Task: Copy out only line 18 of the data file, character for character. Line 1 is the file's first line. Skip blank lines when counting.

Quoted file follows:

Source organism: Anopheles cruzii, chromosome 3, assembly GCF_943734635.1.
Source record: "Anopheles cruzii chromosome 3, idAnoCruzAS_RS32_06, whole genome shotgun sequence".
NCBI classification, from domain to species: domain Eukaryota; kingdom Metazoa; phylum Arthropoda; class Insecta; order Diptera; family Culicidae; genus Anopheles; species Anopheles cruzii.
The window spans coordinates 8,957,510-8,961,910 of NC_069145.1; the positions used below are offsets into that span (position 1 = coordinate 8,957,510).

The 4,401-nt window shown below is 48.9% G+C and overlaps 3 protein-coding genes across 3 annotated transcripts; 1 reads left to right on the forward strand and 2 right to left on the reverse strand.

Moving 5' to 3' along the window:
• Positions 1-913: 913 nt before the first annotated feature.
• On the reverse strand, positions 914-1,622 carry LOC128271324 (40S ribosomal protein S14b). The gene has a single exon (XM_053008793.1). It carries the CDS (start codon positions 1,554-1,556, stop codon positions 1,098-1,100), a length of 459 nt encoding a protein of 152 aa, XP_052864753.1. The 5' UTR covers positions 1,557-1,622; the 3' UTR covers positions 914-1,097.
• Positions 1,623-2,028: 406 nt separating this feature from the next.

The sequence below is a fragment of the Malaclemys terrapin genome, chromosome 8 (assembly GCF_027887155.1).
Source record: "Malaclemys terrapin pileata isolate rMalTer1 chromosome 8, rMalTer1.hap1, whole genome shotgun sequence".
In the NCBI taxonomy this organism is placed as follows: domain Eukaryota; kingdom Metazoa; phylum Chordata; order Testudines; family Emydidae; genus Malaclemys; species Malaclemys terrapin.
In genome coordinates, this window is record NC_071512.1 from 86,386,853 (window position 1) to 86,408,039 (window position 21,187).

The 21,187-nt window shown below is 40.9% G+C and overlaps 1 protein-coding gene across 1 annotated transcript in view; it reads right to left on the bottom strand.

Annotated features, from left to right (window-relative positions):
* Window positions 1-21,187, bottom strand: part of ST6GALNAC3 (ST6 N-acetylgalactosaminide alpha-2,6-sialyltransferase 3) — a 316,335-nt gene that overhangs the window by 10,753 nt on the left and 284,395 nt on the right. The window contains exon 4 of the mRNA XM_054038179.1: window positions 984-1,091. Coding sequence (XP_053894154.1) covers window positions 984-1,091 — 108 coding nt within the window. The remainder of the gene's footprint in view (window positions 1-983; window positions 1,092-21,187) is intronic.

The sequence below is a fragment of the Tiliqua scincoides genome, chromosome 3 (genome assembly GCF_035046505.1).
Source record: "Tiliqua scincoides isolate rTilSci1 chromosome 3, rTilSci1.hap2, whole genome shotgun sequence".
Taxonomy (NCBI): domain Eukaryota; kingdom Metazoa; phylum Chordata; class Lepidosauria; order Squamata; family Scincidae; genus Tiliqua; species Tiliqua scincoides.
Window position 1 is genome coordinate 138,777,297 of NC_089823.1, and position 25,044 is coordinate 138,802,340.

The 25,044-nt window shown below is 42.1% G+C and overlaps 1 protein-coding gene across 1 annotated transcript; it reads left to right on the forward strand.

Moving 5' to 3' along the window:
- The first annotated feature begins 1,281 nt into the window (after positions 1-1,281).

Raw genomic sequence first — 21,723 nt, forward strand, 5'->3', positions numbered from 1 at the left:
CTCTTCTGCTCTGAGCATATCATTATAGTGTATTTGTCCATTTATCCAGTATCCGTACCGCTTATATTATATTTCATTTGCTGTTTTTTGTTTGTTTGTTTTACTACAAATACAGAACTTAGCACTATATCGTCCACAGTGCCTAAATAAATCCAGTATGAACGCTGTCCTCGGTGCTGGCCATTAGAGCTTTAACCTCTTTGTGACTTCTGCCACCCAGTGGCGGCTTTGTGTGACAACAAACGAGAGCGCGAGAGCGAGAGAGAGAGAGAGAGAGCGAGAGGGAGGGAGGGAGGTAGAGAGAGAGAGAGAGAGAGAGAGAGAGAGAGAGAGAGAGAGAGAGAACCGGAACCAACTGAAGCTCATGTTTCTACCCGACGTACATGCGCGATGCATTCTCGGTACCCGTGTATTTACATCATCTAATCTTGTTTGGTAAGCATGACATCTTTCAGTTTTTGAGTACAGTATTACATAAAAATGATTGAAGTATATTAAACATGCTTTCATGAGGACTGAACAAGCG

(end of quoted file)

Source record: "Tiliqua scincoides isolate rTilSci1 chromosome 3, rTilSci1.hap2, whole genome shotgun sequence".